WAUKESHA -- Managing money is an essential task we do every day, and one way to be successful at it is to teach people while they're young.
The nonprofit organization, Make a Difference Wisconsin, delivers financial literacy classes to high school students across the state. Volunteers show students how to create a budget, manage a bank account, properly use credit and even how their spending will affect national and global economies.
“We’re helping our next generation understand the rules, because if you understand the rules, then you can play the game,” said founder Lloyd Levin. “If people don't learn from the mistakes we've made, we're doomed to repeat them.”
Waukesha South High School is one of the schools the group has helped, training high school juniors and seniors to become financially responsible. “I've had the times where I've gotten low on my bank account, and I think from now on I have a better idea of how I can use my money wisely. To keep it and save it for the long run,” senior John Greenwald said.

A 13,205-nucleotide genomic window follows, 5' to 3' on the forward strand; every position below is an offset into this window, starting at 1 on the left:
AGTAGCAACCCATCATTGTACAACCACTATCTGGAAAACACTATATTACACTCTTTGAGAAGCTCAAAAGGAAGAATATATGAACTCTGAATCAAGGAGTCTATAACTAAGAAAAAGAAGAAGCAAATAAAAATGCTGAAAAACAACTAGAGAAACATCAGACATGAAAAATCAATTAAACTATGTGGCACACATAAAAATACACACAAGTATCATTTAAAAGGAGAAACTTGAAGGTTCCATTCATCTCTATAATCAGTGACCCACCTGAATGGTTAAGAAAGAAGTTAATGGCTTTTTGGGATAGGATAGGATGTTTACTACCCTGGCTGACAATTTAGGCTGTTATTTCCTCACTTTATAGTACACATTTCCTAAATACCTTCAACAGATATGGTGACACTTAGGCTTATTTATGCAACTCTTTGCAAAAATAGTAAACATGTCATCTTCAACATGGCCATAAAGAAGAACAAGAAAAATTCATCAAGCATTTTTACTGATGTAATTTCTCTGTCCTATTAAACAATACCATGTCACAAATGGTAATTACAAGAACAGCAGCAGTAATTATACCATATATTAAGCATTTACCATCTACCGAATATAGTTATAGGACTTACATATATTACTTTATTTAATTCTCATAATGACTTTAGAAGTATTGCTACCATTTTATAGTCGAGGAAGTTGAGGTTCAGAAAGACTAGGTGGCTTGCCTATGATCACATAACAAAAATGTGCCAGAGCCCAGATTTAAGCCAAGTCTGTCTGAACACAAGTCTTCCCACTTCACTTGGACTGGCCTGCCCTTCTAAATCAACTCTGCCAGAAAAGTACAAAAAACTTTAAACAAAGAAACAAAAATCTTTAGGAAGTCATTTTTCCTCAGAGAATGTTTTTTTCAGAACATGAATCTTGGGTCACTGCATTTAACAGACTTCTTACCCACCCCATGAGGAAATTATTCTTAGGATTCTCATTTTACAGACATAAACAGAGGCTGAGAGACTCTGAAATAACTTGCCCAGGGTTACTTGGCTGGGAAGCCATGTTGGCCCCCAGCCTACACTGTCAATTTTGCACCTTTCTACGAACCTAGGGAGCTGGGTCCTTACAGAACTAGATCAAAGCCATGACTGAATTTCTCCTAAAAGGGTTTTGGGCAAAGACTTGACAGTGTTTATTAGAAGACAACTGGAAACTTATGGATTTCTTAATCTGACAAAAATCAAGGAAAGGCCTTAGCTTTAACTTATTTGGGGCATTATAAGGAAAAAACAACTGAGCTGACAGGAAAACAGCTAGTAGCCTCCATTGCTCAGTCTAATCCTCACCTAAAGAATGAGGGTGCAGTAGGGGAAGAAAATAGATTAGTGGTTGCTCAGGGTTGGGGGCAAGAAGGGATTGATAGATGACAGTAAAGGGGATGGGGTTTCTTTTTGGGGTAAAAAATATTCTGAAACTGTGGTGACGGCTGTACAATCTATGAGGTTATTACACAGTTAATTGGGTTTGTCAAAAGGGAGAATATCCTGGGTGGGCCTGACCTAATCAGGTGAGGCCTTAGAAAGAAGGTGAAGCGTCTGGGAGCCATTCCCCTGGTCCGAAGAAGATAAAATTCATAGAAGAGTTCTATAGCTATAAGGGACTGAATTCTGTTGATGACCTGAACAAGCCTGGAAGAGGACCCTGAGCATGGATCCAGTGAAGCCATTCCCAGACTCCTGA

On Wednesday, State Farm Insurance awarded the organization a $10,000 grant to expand its program to other schools. “We look at it as an investment in the lives and futures in our young adults,” State Farm agent Joe Bonow said.
“$10,000 is over 300 students that we will reach because of what State Farm has done,” Levin said.
Levin said the money will be put to good use by helping young adults develop sound financial futures. “We hope we can change our city and change our community,” Levin said.
Since Make a Difference Wisconsin began in 2006, it has delivered financial literacy programs to more than 23,000 students in 70 high schools throughout southeast Wisconsin.